“I would say all the deportees come back here with adjustment disorder,” said Dr. Myo Oo, a psychiatrist in Jamaica who works in the mental health system. “You don’t know what to eat; you don’t know where to sleep. I could almost say 100 percent of deportees deal with depression and anxiety.”
Deported people are culturally disconnected from Jamaica after often 20 and 30 years abroad. “For deportees, the social integration and adjustment process alone is a big problem,” said Oo. “Deportees feel marginalized, because nobody is here for them. Often everyone in their family is abroad.”
Calvin James’s experience mirrored this trauma. He hadn’t been in the country in 30 years. James got into dealing drugs as a youngster and eventually dropped out of high school. After talking his way out of several misdemeanor drug charges, he eventually did time in both New Jersey and New York for selling marijuana and cocaine. But after the birth of Josh, his son with McArdle, he struggled with wanting to be a good father and partner and the lure of quick money for his family.
Deported people arrive in Jamaica with very few work options. When deportees apply for jobs, they risk having their convictions and status exposed with background checks, which almost always disqualifies them for the job. Often, the only work available to them in Jamaica, as in the U.S., is low-wage work.
As it is, there are few jobs to be had in the small island country, and trade work requires job-specific certification by a local Caribbean body, which takes years of study and testing, according to Abel. Deportees become ineligible for jobs that might provide some stability. Many are forced into the informal economy to scrape together a living as street vendors or handymen.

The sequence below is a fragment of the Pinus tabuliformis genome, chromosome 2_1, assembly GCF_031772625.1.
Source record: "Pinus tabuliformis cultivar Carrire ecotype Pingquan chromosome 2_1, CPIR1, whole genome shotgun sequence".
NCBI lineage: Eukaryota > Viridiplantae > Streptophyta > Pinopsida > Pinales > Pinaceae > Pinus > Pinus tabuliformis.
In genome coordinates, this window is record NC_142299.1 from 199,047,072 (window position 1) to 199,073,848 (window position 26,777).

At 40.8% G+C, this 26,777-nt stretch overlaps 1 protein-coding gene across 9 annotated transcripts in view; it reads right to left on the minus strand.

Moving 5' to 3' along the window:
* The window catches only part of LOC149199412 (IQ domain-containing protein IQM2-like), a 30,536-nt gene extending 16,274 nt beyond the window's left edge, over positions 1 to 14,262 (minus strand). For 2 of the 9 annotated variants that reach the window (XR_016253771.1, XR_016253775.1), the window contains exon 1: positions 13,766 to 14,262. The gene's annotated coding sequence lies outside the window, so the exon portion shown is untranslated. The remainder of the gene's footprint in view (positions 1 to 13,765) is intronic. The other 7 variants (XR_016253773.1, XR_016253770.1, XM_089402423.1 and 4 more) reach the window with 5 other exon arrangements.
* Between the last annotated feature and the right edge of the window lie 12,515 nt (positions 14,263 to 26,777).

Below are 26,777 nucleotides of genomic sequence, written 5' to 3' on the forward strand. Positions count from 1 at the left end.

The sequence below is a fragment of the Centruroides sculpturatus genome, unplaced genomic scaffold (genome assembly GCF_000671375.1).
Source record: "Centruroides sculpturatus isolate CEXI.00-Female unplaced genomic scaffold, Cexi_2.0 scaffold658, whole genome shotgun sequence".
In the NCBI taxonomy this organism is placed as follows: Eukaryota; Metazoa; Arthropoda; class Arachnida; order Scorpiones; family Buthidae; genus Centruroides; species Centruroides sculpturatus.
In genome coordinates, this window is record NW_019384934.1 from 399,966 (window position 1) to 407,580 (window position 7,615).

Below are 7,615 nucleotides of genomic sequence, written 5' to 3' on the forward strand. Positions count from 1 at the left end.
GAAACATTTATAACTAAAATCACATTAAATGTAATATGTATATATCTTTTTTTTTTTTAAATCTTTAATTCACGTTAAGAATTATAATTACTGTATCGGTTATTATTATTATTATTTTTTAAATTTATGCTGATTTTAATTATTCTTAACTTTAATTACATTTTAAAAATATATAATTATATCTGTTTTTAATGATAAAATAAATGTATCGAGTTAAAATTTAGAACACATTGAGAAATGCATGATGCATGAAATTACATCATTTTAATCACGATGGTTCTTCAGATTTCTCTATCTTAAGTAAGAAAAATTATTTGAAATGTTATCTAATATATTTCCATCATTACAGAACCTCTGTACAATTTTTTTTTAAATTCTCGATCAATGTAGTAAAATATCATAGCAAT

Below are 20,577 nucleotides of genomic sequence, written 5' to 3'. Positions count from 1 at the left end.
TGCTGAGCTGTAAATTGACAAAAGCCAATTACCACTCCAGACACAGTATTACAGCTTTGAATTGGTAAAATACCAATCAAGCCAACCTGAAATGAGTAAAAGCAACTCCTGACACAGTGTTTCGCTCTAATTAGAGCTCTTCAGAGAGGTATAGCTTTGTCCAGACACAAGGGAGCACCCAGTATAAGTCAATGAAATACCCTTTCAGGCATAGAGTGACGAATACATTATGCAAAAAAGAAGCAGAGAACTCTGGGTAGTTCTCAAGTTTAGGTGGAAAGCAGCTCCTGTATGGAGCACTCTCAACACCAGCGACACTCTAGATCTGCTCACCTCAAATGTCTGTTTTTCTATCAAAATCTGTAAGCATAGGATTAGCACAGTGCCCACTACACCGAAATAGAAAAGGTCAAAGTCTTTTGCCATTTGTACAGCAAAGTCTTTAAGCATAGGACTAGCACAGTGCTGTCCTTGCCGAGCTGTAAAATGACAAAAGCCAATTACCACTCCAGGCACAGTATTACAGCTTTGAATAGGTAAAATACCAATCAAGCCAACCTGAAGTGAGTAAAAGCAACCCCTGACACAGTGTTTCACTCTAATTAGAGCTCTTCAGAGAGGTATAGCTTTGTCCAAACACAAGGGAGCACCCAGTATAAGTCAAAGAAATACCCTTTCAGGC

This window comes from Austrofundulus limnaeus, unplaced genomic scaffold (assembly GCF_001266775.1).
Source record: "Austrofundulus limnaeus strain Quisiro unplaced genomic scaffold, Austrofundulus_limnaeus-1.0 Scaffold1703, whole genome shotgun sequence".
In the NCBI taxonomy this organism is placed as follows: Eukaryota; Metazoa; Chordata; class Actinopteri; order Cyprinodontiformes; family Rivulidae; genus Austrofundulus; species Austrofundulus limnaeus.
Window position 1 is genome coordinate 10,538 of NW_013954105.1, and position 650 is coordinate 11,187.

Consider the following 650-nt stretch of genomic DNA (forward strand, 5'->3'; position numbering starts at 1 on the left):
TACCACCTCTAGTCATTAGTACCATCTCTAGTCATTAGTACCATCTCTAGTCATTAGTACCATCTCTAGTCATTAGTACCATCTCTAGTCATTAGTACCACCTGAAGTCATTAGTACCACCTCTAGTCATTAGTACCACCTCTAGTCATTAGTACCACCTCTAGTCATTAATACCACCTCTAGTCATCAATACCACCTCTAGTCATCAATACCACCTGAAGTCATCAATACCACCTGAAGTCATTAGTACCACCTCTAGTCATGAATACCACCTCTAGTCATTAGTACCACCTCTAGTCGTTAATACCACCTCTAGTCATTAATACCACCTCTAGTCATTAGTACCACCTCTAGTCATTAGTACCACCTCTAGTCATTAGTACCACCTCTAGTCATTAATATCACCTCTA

James was able to get work relatively quickly, though. He found a job as a nighttime security guard at a restaurant in Montego Bay and picked up another job as a driver transporting inventory for a wholesaler on the western side of the island. He does pickups and deliveries around the island, not unlike his days in New York, when he worked two jobs as a bike messenger.
James’s initial idea was to make enough to save and send for his partner and their son someday. But working 16 hours a day on Jamaican wages–with a take-home pay averaging $75 a week–does not yield nearly as much as his family would need to make the move.
A harsh stigma follows deportees wherever they go in Jamaica. Knowledge of a person’s deportee status can cut off job opportunities and close doors to housing. The Jamaican public, which looks down on deportees, is unsympathetic.
Deportees exist in an in-between land; they are not tourists, and yet they cannot go back home to the States.
“You were supposed to go abroad and send home remittances, but now you come back here a worthless deportee,” said Bernard Headley, a professor of criminology at the University of the West Indies, summarizing the popular sentiment.
According to Headley, 85 percent of people deported to Jamaica had only one conviction. And yet deportees as a class are blamed for much of Jamaica’s preexisting crime problems.
“It is a perception that has no evidential basis at all,” argued Nancy Anderson, the director of the Independent Jamaican Council of Human Rights. “You have to try and fight it, but it’s a prejudice people have. The word ‘deportee’ is a bad word. Even used cars that break down on the road, you say, ‘It’s a deportee.’”
A connection between deportees and Jamaican crime remains undocumented, yet it functions as more than cultural myth.
The Jamaica Gleaner, the country’s daily paper, reports infractions committed by deportees with enthusiastic furor on its front pages. And politicians who are hard-pressed to respond to public pressure over violent crime in Jamaica have taken to blaming the deportees.
“Jamaica has the highest rates of murder and violent crime in the world. And we also have a constant flow of deported persons back to Jamaica,” said Dr. Peter Phillips, Jamaica’s former Minister of National Security in an interview.